Implied Representations in Derivative Transactions after Property Alliance Group Ltd v The Royal Bank of Scotland Plc
40 Pages Posted: 29 Apr 2020
Date Written: September 2, 2019
The London Interbank Offered Rate (LIBOR), the most important figure in finance underpinning USD350 trillion-worth of financial products, and other benchmark rates were manipulated between January 2006 and March 2012 by leading international banks. Recent litigation concerning LIBOR-referenced transactions, which were concluded during this period of benchmark rate manipulation, has opened the door to implied misrepresentation claims against banks involved in the manipulation. This essay outlines and critically analyses the decisions of the English Court of Appeal in Property Alliance Group Ltd v The Royal Bank of Scotland Plc and the English High Court in Marme Inversiones 2007 SL v Natwest Markets Plc in order to construct a framework for bringing an implied misrepresentation claim in the context of benchmark rate manipulation under English law. While these decisions demonstrated that the courts are willing to imply a representation from a bank that it had not manipulated a benchmark rate, both decisions considerably limited the scope of such a representation with the effect that the falsity of the representation is difficult to prove. This essay also examines the impact of the developments in the English law on New Zealand, arguing that, although the law of misrepresentation has been largely reformed, the New Zealand courts are likely to look to the English law if a similar case arises before them.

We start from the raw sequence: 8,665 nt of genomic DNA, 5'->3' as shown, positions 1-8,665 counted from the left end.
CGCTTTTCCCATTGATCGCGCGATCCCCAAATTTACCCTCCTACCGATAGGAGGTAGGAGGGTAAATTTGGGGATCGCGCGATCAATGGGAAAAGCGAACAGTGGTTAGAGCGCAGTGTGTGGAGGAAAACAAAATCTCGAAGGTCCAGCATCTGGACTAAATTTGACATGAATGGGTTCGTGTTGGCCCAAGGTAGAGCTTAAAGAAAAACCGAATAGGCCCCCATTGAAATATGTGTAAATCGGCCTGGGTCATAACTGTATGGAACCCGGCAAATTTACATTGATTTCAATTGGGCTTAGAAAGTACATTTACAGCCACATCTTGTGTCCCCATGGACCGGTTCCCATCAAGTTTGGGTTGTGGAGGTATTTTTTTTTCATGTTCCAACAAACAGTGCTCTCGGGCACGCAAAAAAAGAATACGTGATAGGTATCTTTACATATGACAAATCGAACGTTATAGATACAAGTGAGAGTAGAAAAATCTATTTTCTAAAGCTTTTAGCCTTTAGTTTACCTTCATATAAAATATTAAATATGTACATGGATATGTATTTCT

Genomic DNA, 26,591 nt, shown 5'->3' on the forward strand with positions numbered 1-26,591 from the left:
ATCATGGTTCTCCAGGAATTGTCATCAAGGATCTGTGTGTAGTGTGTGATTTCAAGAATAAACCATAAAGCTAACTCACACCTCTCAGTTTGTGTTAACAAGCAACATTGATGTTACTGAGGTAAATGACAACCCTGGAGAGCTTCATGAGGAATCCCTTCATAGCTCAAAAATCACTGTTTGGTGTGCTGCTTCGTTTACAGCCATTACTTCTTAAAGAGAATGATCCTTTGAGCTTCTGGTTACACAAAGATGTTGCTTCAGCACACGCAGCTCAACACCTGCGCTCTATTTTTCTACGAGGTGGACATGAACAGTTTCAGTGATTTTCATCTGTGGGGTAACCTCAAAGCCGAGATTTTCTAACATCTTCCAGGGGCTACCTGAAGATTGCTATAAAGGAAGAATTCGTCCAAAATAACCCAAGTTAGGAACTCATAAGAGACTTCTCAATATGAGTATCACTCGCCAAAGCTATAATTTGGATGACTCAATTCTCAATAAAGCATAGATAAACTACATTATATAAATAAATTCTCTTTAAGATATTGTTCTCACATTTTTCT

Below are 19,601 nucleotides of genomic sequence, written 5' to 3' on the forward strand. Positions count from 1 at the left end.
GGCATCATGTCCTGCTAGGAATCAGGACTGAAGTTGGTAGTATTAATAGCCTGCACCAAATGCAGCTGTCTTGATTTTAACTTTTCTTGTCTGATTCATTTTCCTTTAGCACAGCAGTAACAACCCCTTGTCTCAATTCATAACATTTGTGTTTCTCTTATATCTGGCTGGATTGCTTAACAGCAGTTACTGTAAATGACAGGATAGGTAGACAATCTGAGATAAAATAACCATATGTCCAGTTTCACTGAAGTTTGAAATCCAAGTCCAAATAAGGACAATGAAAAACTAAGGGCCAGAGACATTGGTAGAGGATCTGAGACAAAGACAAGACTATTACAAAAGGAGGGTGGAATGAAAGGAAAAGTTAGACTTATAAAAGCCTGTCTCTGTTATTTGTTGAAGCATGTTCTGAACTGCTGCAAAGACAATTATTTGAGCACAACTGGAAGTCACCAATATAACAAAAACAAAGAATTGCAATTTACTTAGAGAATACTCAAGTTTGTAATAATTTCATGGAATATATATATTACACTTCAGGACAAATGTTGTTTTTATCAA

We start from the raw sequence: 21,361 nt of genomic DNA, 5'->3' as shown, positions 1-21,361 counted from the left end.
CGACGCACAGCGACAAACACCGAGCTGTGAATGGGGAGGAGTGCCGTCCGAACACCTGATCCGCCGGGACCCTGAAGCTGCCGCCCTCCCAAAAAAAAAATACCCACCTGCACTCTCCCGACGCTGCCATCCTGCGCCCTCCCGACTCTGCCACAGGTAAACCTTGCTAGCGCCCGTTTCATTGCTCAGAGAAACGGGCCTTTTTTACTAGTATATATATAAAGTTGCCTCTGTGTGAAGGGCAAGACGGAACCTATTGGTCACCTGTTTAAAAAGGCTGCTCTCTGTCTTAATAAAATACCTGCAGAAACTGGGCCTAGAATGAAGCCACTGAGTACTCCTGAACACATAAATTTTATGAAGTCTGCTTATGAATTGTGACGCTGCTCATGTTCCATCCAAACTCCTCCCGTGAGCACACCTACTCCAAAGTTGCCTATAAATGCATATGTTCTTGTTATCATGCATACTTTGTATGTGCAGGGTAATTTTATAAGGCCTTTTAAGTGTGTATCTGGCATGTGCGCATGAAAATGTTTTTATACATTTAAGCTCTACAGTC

Keywords: LIBOR, misrepresentation, implied, derivative
JEL Classification: K00
Suggested Citation: Suggested Citation